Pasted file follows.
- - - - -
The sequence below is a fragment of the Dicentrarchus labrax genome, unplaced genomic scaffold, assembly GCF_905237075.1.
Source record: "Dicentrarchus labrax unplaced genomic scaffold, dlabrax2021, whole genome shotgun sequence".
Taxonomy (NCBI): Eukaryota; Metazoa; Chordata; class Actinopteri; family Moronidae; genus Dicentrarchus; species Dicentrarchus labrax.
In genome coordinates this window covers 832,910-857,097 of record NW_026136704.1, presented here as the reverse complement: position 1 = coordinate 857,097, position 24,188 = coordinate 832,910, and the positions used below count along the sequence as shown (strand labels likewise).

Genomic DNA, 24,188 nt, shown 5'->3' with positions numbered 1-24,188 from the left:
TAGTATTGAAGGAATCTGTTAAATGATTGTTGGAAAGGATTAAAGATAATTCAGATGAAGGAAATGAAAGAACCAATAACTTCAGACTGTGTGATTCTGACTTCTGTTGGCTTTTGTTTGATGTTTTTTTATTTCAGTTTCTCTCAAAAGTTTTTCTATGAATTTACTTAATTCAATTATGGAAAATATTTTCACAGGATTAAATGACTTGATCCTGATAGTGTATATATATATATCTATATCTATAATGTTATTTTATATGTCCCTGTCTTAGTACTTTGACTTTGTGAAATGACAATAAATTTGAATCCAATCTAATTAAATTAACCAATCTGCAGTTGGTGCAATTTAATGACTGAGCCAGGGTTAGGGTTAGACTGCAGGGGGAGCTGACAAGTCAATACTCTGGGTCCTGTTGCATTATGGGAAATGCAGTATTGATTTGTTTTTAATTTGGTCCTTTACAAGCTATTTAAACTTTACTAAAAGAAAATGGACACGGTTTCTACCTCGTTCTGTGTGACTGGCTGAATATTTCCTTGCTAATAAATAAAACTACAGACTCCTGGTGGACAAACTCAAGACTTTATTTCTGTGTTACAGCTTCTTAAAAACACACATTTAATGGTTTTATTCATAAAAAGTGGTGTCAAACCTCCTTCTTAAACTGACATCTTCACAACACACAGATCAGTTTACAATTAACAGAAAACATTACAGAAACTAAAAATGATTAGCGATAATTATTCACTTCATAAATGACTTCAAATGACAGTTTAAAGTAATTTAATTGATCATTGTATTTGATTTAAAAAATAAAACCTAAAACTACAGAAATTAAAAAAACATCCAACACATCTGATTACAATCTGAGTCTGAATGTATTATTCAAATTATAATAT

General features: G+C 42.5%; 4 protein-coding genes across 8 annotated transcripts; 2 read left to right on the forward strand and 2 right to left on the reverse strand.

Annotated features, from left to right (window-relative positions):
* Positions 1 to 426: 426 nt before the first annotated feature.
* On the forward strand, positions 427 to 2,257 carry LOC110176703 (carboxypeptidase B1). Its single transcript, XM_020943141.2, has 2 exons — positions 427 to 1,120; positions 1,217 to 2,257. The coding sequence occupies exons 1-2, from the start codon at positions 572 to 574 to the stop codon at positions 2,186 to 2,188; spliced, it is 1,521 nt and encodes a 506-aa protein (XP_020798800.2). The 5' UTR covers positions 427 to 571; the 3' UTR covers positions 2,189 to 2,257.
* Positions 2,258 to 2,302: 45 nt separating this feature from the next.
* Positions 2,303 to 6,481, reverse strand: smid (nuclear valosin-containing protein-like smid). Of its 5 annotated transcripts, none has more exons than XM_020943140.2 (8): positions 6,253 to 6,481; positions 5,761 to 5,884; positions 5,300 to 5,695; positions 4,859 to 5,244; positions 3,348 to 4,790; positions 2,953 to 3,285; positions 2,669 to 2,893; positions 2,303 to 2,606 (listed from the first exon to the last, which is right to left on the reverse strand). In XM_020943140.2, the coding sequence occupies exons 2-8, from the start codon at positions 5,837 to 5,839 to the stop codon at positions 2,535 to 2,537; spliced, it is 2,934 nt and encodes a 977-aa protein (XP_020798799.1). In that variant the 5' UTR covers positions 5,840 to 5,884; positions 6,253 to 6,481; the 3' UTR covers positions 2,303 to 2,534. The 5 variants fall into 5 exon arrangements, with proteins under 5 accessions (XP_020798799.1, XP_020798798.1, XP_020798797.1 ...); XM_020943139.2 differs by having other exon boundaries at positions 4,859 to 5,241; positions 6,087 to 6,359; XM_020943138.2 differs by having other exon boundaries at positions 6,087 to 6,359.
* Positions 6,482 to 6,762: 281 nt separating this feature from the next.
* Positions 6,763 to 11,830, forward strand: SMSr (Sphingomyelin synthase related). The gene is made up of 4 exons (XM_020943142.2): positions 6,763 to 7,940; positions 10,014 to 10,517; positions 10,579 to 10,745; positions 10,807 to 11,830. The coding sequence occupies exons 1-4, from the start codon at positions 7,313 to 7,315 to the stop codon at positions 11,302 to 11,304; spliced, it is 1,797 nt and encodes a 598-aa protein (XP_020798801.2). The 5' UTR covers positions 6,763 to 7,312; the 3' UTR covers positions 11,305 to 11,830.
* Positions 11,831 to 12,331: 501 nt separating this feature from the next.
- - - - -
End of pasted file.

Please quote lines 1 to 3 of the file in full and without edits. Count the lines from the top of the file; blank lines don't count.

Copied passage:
The sequence below is a fragment of the Dicentrarchus labrax genome, unplaced genomic scaffold, assembly GCF_905237075.1.
Source record: "Dicentrarchus labrax unplaced genomic scaffold, dlabrax2021, whole genome shotgun sequence".
Taxonomy (NCBI): Eukaryota; Metazoa; Chordata; class Actinopteri; family Moronidae; genus Dicentrarchus; species Dicentrarchus labrax.